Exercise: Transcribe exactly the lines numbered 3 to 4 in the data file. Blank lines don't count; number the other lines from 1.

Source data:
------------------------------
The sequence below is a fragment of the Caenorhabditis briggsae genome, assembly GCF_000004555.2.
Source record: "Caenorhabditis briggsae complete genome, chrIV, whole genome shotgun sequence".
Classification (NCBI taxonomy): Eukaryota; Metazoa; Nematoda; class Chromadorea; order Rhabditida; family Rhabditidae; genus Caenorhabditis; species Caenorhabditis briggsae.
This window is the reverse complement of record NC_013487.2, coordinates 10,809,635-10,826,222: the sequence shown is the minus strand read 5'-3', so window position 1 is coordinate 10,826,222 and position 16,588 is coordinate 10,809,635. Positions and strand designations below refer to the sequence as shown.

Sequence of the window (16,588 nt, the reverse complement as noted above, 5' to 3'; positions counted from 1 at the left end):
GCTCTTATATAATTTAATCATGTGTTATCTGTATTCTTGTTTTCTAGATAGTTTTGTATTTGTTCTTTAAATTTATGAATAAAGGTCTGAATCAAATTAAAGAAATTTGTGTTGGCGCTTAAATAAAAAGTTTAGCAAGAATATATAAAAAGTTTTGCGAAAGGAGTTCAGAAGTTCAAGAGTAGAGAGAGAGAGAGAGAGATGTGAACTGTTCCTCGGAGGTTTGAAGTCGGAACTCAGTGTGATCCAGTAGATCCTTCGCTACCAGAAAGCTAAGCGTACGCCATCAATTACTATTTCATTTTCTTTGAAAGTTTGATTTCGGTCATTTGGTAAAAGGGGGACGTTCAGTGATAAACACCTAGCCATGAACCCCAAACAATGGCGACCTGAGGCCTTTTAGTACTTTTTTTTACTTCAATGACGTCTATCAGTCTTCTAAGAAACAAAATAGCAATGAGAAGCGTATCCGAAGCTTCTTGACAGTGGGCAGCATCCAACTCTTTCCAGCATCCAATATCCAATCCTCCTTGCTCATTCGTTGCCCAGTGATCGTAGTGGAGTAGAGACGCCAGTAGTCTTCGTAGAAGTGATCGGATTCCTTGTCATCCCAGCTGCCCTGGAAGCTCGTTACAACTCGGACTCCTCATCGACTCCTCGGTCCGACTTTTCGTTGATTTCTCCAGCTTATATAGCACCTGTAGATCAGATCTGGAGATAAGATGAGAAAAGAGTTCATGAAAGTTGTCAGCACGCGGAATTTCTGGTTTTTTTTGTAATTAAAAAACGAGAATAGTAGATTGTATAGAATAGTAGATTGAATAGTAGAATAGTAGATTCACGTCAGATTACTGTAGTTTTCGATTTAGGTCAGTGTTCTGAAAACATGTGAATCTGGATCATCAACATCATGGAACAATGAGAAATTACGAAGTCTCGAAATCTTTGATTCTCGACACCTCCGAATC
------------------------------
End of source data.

Classification (NCBI taxonomy): Eukaryota; Metazoa; Nematoda; class Chromadorea; order Rhabditida; family Rhabditidae; genus Caenorhabditis; species Caenorhabditis briggsae.
This window is the reverse complement of record NC_013487.2, coordinates 10,809,635-10,826,222: the sequence shown is the minus strand read 5'-3', so window position 1 is coordinate 10,826,222 and position 16,588 is coordinate 10,809,635. Positions and strand designations below refer to the sequence as shown.